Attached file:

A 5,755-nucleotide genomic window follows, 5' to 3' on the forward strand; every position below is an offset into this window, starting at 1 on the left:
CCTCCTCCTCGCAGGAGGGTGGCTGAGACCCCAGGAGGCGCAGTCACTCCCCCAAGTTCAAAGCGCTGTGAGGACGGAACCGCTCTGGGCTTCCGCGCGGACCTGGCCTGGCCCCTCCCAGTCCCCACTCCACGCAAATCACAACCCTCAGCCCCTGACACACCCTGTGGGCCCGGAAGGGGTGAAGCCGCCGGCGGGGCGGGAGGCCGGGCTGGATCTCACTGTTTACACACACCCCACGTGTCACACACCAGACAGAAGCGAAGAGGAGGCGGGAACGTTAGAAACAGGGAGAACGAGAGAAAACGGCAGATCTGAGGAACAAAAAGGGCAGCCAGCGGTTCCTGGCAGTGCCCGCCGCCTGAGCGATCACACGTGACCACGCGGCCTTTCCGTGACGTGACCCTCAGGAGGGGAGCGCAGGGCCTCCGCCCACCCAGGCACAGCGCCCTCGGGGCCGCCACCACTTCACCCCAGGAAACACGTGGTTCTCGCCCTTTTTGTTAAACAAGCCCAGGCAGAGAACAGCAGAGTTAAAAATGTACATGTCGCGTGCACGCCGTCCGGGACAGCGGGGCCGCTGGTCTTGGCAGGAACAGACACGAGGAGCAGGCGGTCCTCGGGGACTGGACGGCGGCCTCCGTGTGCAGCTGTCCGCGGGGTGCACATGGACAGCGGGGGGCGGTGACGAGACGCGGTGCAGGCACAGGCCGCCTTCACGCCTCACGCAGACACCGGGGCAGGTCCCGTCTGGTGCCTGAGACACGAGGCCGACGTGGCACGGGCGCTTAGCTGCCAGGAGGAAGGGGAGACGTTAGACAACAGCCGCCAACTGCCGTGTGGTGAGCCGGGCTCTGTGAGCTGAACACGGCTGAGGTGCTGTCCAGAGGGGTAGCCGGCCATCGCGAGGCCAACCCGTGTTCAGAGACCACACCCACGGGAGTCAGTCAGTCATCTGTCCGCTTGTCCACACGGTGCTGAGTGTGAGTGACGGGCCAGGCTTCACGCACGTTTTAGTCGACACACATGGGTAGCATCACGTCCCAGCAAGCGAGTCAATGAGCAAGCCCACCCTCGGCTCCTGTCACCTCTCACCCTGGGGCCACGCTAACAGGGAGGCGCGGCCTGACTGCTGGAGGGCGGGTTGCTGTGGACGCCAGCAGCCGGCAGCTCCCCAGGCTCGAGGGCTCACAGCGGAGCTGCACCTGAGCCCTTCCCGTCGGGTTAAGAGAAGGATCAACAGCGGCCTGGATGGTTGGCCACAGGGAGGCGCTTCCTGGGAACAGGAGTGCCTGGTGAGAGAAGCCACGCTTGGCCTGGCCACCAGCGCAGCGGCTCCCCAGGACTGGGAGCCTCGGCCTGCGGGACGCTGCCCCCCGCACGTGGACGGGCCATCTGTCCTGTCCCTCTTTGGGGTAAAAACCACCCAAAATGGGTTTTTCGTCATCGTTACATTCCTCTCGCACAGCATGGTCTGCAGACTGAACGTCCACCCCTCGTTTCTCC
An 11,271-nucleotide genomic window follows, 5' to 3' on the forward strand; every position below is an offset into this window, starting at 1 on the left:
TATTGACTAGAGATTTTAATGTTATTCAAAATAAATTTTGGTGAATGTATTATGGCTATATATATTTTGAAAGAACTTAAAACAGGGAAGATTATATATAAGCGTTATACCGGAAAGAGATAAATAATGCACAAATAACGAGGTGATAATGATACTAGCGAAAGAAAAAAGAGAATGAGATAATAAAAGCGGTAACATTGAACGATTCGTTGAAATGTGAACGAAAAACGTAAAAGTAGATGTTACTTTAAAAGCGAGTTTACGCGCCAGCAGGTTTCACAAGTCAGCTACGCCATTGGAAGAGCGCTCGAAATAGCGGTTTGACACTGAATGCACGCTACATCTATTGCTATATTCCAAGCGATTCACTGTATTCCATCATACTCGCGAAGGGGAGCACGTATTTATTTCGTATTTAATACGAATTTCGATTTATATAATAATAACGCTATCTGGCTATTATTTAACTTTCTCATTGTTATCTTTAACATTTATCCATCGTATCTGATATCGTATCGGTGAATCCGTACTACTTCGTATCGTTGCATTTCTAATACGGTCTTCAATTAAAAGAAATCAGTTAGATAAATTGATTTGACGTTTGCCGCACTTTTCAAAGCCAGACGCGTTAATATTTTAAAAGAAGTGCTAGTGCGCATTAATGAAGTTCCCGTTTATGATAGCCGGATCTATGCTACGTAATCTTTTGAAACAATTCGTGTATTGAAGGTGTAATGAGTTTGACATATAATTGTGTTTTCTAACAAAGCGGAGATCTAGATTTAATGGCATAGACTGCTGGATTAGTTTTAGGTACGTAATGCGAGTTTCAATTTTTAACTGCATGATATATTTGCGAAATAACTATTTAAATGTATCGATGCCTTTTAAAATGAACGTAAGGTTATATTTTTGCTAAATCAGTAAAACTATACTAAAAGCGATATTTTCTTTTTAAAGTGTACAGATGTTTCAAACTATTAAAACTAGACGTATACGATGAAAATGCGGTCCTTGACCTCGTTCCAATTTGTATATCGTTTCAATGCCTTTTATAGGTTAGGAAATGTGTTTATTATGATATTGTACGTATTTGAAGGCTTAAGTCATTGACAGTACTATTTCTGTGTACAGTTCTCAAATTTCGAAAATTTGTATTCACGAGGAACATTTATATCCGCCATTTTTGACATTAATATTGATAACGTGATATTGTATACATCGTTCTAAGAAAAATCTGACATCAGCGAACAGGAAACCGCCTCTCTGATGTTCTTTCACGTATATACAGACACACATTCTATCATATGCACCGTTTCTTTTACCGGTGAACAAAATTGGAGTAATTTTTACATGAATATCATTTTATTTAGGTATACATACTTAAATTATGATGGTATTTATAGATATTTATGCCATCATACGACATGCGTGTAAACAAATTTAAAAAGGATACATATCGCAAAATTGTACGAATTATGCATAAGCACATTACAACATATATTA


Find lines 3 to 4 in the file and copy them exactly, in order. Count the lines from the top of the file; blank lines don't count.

An 11,271-nucleotide genomic window follows, 5' to 3' on the forward strand; every position below is an offset into this window, starting at 1 on the left:
TATTGACTAGAGATTTTAATGTTATTCAAAATAAATTTTGGTGAATGTATTATGGCTATATATATTTTGAAAGAACTTAAAACAGGGAAGATTATATATAAGCGTTATACCGGAAAGAGATAAATAATGCACAAATAACGAGGTGATAATGATACTAGCGAAAGAAAAAAGAGAATGAGATAATAAAAGCGGTAACATTGAACGATTCGTTGAAATGTGAACGAAAAACGTAAAAGTAGATGTTACTTTAAAAGCGAGTTTACGCGCCAGCAGGTTTCACAAGTCAGCTACGCCATTGGAAGAGCGCTCGAAATAGCGGTTTGACACTGAATGCACGCTACATCTATTGCTATATTCCAAGCGATTCACTGTATTCCATCATACTCGCGAAGGGGAGCACGTATTTATTTCGTATTTAATACGAATTTCGATTTATATAATAATAACGCTATCTGGCTATTATTTAACTTTCTCATTGTTATCTTTAACATTTATCCATCGTATCTGATATCGTATCGGTGAATCCGTACTACTTCGTATCGTTGCATTTCTAATACGGTCTTCAATTAAAAGAAATCAGTTAGATAAATTGATTTGACGTTTGCCGCACTTTTCAAAGCCAGACGCGTTAATATTTTAAAAGAAGTGCTAGTGCGCATTAATGAAGTTCCCGTTTATGATAGCCGGATCTATGCTACGTAATCTTTTGAAACAATTCGTGTATTGAAGGTGTAATGAGTTTGACATATAATTGTGTTTTCTAACAAAGCGGAGATCTAGATTTAATGGCATAGACTGCTGGATTAGTTTTAGGTACGTAATGCGAGTTTCAATTTTTAACTGCATGATATATTTGCGAAATAACTATTTAAATGTATCGATGCCTTTTAAAATGAACGTAAGGTTATATTTTTGCTAAATCAGTAAAACTATACTAAAAGCGATATTTTCTTTTTAAAGTGTACAGATGTTTCAAACTATTAAAACTAGACGTATACGATGAAAATGCGGTCCTTGACCTCGTTCCAATTTGTATATCGTTTCAATGCCTTTTATAGGTTAGGAAATGTGTTTATTATGATATTGTACGTATTTGAAGGCTTAAGTCATTGACAGTACTATTTCTGTGTACAGTTCTCAAATTTCGAAAATTTGTATTCACGAGGAACATTTATATCCGCCATTTTTGACATTAATATTGATAACGTGATATTGTATACATCGTTCTAAGAAAAATCTGACATCAGCGAACAGGAAACCGCCTCTCTGATGTTCTTTCACGTATATACAGACACACATTCTATCATATGCACCGTTTCTTTTACCGGTGAACAAAATTGGAGTAATTTTTACATGAATATCATTTTATTTAGGTATACATACTTAAATTATGATGGTATTTATAGATATTTATGCCATCATACGACATGCGTGTAAACAAATTTAAAAAGGATACATATCGCAAAATTGTACGAATTATGCATAAGCACATTACAACATATATTA